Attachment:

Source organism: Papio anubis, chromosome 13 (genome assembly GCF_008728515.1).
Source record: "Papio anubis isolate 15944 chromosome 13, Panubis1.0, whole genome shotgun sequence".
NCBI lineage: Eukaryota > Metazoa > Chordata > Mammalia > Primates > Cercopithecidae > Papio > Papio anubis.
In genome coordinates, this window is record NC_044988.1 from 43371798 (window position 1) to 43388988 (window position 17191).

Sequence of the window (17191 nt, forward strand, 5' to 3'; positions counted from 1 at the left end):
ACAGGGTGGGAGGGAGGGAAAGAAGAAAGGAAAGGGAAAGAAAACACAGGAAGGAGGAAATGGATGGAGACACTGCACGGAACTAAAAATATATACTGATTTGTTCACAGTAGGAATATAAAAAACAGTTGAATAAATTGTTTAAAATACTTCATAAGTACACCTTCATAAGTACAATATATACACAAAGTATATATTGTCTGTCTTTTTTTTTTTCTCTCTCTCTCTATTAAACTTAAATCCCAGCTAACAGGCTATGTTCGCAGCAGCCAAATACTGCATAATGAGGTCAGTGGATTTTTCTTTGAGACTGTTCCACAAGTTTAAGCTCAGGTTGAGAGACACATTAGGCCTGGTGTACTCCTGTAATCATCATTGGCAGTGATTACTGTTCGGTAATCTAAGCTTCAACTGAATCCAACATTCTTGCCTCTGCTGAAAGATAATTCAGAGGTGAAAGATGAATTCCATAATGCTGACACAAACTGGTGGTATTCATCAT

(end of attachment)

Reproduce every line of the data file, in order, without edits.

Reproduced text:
Source organism: Papio anubis, chromosome 13 (genome assembly GCF_008728515.1).
Source record: "Papio anubis isolate 15944 chromosome 13, Panubis1.0, whole genome shotgun sequence".
NCBI lineage: Eukaryota > Metazoa > Chordata > Mammalia > Primates > Cercopithecidae > Papio > Papio anubis.
In genome coordinates, this window is record NC_044988.1 from 43371798 (window position 1) to 43388988 (window position 17191).

Sequence of the window (17191 nt, forward strand, 5' to 3'; positions counted from 1 at the left end):
ACAGGGTGGGAGGGAGGGAAAGAAGAAAGGAAAGGGAAAGAAAACACAGGAAGGAGGAAATGGATGGAGACACTGCACGGAACTAAAAATATATACTGATTTGTTCACAGTAGGAATATAAAAAACAGTTGAATAAATTGTTTAAAATACTTCATAAGTACACCTTCATAAGTACAATATATACACAAAGTATATATTGTCTGTCTTTTTTTTTTTCTCTCTCTCTCTATTAAACTTAAATCCCAGCTAACAGGCTATGTTCGCAGCAGCCAAATACTGCATAATGAGGTCAGTGGATTTTTCTTTGAGACTGTTCCACAAGTTTAAGCTCAGGTTGAGAGACACATTAGGCCTGGTGTACTCCTGTAATCATCATTGGCAGTGATTACTGTTCGGTAATCTAAGCTTCAACTGAATCCAACATTCTTGCCTCTGCTGAAAGATAATTCAGAGGTGAAAGATGAATTCCATAATGCTGACACAAACTGGTGGTATTCATCAT